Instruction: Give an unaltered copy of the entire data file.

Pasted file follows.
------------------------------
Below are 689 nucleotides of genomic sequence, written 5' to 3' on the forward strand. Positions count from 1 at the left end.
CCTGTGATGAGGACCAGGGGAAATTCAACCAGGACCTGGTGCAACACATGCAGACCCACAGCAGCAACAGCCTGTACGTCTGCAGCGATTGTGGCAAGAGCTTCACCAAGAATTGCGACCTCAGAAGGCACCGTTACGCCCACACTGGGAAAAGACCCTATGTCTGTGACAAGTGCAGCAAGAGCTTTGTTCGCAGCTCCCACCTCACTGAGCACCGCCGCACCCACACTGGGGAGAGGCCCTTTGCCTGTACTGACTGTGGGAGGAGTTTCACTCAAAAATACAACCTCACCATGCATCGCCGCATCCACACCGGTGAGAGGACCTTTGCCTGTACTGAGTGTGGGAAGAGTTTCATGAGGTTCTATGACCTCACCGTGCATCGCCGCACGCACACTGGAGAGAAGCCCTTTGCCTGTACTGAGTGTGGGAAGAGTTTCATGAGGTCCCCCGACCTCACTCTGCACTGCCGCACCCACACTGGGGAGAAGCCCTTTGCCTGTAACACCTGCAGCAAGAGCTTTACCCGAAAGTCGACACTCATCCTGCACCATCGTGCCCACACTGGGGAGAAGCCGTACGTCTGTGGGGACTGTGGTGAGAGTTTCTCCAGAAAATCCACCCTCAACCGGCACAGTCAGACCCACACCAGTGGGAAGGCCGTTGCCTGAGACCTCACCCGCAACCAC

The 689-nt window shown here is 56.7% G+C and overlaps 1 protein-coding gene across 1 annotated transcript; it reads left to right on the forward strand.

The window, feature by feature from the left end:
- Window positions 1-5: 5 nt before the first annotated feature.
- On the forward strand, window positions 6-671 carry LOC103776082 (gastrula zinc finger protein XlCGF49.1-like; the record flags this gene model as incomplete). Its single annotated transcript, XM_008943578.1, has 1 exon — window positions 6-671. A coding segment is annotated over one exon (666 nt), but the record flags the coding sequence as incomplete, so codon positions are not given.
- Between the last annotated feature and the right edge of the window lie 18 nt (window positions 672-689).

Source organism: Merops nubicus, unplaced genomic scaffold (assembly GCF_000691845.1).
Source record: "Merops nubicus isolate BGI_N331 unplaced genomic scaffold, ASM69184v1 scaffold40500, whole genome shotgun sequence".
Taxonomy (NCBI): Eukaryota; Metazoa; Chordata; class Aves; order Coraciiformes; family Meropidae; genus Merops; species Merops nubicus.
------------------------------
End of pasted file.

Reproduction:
Below are 689 nucleotides of genomic sequence, written 5' to 3' on the forward strand. Positions count from 1 at the left end.
CCTGTGATGAGGACCAGGGGAAATTCAACCAGGACCTGGTGCAACACATGCAGACCCACAGCAGCAACAGCCTGTACGTCTGCAGCGATTGTGGCAAGAGCTTCACCAAGAATTGCGACCTCAGAAGGCACCGTTACGCCCACACTGGGAAAAGACCCTATGTCTGTGACAAGTGCAGCAAGAGCTTTGTTCGCAGCTCCCACCTCACTGAGCACCGCCGCACCCACACTGGGGAGAGGCCCTTTGCCTGTACTGACTGTGGGAGGAGTTTCACTCAAAAATACAACCTCACCATGCATCGCCGCATCCACACCGGTGAGAGGACCTTTGCCTGTACTGAGTGTGGGAAGAGTTTCATGAGGTTCTATGACCTCACCGTGCATCGCCGCACGCACACTGGAGAGAAGCCCTTTGCCTGTACTGAGTGTGGGAAGAGTTTCATGAGGTCCCCCGACCTCACTCTGCACTGCCGCACCCACACTGGGGAGAAGCCCTTTGCCTGTAACACCTGCAGCAAGAGCTTTACCCGAAAGTCGACACTCATCCTGCACCATCGTGCCCACACTGGGGAGAAGCCGTACGTCTGTGGGGACTGTGGTGAGAGTTTCTCCAGAAAATCCACCCTCAACCGGCACAGTCAGACCCACACCAGTGGGAAGGCCGTTGCCTGAGACCTCACCCGCAACCAC

The 689-nt window shown here is 56.7% G+C and overlaps 1 protein-coding gene across 1 annotated transcript; it reads left to right on the forward strand.

The window, feature by feature from the left end:
- Window positions 1-5: 5 nt before the first annotated feature.
- On the forward strand, window positions 6-671 carry LOC103776082 (gastrula zinc finger protein XlCGF49.1-like; the record flags this gene model as incomplete). Its single annotated transcript, XM_008943578.1, has 1 exon — window positions 6-671. A coding segment is annotated over one exon (666 nt), but the record flags the coding sequence as incomplete, so codon positions are not given.
- Between the last annotated feature and the right edge of the window lie 18 nt (window positions 672-689).

Source organism: Merops nubicus, unplaced genomic scaffold (assembly GCF_000691845.1).
Source record: "Merops nubicus isolate BGI_N331 unplaced genomic scaffold, ASM69184v1 scaffold40500, whole genome shotgun sequence".
Taxonomy (NCBI): Eukaryota; Metazoa; Chordata; class Aves; order Coraciiformes; family Meropidae; genus Merops; species Merops nubicus.